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There’s no place like home

By Robyn Sims, NRCS Soil Conservation Technician

What happens when a group of twenty-four passionate women, associated in some way with the agricultural community of Concho County, Texas, come together for a few hours?  Amazing conversations by amazing women, that’s what.

Some of Concho County’s local ladies gathered at the VFW Post 8549 Hall in Eden, to have a discussion on the subject of transitioning from the wife or daughter of an agricultural operator to the principal agricultural operator due to a sudden death or debilitating illness of the husband and or father.  According to the 2012 Census of Agriculture, of the 401 farms in Concho County, 57 farms (14.2 percent) have women as the principal operators.                                              

Attorney Karen Best discussed estate planning, but her portion of the program quickly transitioned into much more.  “Sometimes when people think about estate planning, the primary concern is addressing what happens to our belongings when we die.  But estate planning decides much more than just who gets our stuff.  Decisions about who will take care of us when we are ill, or can no longer make financial or medical decisions for ourselves are also a vital part of the estate plan.”

Best added, “As we age, our needs and assets change, as do the circumstances of those to whom we would leave our belongings.  And just as we change, so do the laws governing these issues.  It is a good idea that we take the time to consider 'estate planning' as something more than a set of documents in our safe-deposit boxes.  It is important that we pull those documents out and read them.  Make sure they are up to date so that they properly reflect our assets, our family situations, and our wishes for ourselves and our loved ones.”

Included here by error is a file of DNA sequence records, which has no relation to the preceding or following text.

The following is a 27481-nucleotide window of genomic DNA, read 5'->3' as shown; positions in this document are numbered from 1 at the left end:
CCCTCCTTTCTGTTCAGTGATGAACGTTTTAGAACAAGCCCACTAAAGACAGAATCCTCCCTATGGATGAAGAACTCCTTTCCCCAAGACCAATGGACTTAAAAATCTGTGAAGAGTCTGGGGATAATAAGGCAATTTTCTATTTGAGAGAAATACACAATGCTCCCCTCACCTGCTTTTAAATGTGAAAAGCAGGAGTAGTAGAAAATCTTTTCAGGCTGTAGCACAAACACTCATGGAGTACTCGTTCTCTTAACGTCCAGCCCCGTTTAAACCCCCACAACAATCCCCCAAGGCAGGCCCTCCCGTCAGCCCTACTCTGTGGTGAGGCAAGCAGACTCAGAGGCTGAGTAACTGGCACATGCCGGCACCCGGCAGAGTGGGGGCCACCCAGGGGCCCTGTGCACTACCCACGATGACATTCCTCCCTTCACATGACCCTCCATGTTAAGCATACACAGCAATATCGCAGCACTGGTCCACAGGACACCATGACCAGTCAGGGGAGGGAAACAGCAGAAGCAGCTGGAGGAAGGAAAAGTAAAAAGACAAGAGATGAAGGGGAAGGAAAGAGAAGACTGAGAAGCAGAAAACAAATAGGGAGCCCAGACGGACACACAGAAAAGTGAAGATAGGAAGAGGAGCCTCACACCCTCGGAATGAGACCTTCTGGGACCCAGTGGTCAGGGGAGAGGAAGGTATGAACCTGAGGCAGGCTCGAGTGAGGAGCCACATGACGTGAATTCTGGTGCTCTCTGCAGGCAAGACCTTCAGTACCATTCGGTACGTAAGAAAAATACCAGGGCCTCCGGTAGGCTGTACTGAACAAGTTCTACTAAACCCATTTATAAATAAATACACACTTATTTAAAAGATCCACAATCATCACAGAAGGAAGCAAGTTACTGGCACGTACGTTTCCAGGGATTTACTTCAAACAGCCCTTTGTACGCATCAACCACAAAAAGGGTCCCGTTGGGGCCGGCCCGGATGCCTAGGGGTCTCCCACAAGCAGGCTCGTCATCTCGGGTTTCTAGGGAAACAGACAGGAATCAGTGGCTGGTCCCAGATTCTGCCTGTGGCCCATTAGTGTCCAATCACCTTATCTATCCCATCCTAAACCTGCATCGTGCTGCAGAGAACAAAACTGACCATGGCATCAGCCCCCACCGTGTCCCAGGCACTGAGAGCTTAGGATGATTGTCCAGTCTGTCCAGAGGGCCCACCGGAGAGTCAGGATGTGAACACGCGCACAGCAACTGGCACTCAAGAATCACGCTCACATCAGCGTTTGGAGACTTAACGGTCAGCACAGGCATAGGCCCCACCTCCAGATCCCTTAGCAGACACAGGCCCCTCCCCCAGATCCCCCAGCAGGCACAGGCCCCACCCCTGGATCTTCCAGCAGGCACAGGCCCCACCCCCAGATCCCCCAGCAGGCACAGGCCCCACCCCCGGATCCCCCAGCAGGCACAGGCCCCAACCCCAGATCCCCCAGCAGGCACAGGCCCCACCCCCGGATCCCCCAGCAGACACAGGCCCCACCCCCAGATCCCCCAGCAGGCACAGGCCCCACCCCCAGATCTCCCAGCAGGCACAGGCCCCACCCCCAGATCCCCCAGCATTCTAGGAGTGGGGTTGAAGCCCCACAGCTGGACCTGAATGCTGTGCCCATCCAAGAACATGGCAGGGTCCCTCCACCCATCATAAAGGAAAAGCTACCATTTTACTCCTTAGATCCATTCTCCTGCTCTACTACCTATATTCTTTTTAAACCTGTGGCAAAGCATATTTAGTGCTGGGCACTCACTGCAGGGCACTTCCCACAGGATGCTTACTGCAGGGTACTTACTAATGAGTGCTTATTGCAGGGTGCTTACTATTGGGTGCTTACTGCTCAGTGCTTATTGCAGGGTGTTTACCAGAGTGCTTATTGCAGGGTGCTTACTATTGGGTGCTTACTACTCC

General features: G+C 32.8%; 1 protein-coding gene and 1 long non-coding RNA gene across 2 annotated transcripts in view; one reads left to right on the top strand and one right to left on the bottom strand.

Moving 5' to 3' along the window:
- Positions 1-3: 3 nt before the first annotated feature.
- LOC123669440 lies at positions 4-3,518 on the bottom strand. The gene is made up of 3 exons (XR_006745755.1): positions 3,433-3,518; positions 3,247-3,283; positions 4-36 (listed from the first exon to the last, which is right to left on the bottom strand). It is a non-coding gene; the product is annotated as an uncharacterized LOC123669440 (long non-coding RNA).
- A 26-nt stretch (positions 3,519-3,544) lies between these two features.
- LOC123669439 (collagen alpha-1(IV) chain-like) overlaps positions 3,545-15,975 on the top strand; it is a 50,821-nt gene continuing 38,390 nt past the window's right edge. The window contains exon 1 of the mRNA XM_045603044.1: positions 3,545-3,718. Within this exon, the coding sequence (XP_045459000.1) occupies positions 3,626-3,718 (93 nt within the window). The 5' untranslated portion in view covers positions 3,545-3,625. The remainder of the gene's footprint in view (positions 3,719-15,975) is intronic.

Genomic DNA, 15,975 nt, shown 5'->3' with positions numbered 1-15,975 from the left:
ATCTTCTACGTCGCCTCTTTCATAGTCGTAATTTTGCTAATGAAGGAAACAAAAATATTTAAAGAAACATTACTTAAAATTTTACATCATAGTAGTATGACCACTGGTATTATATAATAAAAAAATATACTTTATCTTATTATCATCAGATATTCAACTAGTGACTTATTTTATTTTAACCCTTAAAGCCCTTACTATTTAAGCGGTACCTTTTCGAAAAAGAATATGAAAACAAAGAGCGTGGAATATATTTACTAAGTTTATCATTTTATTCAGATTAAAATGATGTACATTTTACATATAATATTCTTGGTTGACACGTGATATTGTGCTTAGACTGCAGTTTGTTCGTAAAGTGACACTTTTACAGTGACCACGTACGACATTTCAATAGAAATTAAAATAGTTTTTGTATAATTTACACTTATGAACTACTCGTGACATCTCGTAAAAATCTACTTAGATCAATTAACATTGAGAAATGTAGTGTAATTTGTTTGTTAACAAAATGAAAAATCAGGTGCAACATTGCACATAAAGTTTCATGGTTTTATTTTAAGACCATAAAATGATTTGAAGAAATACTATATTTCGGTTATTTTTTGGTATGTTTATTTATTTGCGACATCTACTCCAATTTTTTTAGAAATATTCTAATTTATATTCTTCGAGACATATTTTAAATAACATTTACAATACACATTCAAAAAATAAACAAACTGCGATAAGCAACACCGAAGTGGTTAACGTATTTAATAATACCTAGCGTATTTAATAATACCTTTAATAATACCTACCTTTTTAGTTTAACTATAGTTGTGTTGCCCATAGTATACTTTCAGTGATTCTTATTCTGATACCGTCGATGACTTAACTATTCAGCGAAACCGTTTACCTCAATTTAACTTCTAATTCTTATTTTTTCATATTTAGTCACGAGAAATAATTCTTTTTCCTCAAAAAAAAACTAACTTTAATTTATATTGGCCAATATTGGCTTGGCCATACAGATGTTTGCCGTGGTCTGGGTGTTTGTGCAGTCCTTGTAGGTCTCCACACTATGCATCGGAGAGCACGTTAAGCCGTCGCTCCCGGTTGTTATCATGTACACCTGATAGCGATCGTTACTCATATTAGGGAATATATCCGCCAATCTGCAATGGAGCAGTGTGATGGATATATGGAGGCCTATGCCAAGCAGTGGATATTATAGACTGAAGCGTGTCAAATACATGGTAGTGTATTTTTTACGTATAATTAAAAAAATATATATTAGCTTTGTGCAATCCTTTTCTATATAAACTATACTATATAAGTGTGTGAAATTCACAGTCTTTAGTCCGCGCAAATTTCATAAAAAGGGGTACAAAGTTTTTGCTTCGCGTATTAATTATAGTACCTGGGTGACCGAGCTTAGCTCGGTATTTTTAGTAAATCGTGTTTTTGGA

“Wills, trusts, financial and medical powers of attorney, medical directives, and beneficiary designations on retirement, insurance policies and bank accounts are the tools most commonly used to achieve this end.  Cutting through the legalese in these documents can help you feel comfortable that you are in control of yourself, your assets, and your future,” Best concluded.

A priceless asset to the meeting was having Billie Jacobson, Mary Jean Owens, and Elizabeth Cypert share their personal experiences transitioning into the chief operator of their farms and ranches.  They shared their “what I wish I had known” lists, as well as management techniques they utilize in their operations to make them more efficient and profitable.  An optional tour of a recently installed rain harvesting system on the Cypert Ranch was also enjoyed by several attendees.

Other topics covered included Milissa Wright, Texas AgriLife Extension, discussing obtaining a private applicator license and the importance of chemical safety, while Kay Pfluger, USDA Farm Service Agency, gave a basic new producer overview regarding what documents are needed to establish themselves as a producer.  Kathleen Traweek and Robyn Sims covered conservation technical assistance and other program opportunities available through the USDA Natural Resources Conservation Service, as well as a down and dirty soil health demonstration.

The workshop closed with a lunch sponsored by the Concho Soil and Water Conservation District, prepared by On the Square Bakery and Deli. A delightful ending for a delightful day.

As everyone was parting, some off to the farm tour, one to check on an ailing husband, another for a doctor’s appointment, the same words were echoing through the air: “If y’all have another one of these, you better call me!”   

Concho County is a special place, that line between east and west, where the land is fragile, yet resilient.  It might be scarred by the sun, but it is truly gorgeous through and through.  Isn’t it interesting that same resilience and beauty is reflected in the ladies who call Concho County “home”?

People Helping People, Robyn Sims, NRCS Soil Conservation Technician(2017, November)